Traditionally, Ownership of real property is described as a bundle of legal rights. In other words, a purchaser of Real Estate actually buys the rights of Ownership held by the seller. These rights include:
An important decision between Real Estate and personal property is that personal property is movable. Items of personal property, also referred to as chattels, include such tangibles as chairs, tables, clothing, money, bonds, and bank accounts. Trade fixtures are included in this category. They, too, are frequently referred to as chattels.
An item of real property can become personal by severance. For example, a growing tree is Real Estate until the Owner cuts it down, severing it from the property. Similarly, an apple becomes personal property once it is picked from the tree, and a wheat crop becomes personal property once harvested.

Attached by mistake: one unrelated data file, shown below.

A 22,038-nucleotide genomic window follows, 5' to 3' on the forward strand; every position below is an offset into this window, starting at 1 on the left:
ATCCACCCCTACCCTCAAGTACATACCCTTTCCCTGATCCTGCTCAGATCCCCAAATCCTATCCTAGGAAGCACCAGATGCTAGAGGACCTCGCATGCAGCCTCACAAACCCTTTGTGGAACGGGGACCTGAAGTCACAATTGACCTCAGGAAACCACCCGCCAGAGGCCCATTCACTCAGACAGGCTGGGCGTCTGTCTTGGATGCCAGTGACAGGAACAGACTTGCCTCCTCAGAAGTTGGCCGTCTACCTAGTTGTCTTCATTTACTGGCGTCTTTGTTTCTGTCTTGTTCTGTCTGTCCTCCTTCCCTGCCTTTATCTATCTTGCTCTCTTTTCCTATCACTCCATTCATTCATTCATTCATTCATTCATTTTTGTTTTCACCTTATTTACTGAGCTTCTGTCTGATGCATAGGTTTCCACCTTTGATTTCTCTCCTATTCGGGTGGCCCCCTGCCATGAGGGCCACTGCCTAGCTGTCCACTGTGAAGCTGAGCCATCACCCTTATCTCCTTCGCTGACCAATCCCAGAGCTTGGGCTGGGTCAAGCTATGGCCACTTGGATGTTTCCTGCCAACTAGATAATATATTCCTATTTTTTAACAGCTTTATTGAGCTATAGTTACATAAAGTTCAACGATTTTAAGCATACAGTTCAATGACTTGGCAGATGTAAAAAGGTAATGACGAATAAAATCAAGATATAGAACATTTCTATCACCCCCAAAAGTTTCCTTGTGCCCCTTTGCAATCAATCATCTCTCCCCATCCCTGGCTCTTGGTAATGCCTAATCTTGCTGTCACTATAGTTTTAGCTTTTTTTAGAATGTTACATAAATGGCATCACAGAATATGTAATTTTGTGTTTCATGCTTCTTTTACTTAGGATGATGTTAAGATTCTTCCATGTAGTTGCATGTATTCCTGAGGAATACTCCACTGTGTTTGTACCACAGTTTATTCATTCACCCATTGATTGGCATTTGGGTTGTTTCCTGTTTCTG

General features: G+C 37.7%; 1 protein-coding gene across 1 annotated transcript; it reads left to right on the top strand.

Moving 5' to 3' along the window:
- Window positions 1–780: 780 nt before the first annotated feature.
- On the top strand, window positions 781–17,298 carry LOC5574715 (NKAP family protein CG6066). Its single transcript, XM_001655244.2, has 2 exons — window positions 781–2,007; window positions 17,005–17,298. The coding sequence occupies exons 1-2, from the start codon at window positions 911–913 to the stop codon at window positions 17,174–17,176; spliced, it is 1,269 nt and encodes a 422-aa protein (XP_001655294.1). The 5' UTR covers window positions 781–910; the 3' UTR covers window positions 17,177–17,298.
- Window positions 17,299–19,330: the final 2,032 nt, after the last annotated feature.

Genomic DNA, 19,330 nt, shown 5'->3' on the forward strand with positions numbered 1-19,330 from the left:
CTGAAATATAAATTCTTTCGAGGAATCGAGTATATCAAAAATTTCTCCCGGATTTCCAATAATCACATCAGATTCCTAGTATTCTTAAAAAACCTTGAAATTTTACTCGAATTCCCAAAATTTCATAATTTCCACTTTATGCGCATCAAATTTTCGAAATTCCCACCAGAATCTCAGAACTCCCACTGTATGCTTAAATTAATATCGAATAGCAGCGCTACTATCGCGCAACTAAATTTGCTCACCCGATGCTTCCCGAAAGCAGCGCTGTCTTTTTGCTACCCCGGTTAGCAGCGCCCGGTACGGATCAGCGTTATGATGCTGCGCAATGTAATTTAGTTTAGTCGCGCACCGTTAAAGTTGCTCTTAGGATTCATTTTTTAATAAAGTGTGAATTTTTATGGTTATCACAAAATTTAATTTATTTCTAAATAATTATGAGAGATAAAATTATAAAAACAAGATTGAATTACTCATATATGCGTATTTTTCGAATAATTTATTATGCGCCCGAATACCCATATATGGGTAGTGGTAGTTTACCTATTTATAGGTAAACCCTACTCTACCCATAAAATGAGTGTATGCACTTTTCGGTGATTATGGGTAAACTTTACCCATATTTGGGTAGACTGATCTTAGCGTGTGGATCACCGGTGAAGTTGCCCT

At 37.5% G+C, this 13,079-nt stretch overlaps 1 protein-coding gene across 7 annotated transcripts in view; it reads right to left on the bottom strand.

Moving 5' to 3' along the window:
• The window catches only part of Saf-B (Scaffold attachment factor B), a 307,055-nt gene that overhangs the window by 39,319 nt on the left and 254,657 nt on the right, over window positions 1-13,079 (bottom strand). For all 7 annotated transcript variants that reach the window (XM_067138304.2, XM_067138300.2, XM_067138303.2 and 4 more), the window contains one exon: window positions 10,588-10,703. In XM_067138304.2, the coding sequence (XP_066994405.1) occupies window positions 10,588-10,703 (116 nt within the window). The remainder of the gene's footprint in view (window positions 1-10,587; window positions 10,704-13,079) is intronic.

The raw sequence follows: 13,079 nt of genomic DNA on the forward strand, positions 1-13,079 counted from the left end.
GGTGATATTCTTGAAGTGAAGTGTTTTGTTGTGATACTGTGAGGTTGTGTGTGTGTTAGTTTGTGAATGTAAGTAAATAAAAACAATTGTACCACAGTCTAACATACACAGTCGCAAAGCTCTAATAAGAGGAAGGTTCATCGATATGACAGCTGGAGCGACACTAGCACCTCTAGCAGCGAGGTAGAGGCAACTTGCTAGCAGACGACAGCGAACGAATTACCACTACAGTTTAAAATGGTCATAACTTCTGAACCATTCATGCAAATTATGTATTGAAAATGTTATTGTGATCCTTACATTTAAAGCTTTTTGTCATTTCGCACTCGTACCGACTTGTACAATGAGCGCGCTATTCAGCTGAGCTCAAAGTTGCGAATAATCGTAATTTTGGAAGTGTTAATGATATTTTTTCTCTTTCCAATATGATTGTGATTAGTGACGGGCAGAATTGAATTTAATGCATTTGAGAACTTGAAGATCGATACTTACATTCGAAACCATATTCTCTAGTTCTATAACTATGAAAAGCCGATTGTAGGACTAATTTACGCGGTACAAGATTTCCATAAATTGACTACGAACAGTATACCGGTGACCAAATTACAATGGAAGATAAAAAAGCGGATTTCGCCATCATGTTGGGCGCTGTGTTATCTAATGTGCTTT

It is also possible to change personal property into real property through annexation. For example, a Landowner buys cement, stones, and sand, mixes them into concrete, and constructs a sidewalk across the land. This Landowner has effectively converted personal property (cement, stones, and sand) into real property (a sidewalk, permanently attached to the land).
Licensees need to know whether property is real or personal for many reasons. An important distinction arises, for instance, when the property is transferred from one Owner to another.
Real property is conveyed by deed.
Personal property is conveyed by a bill of sale.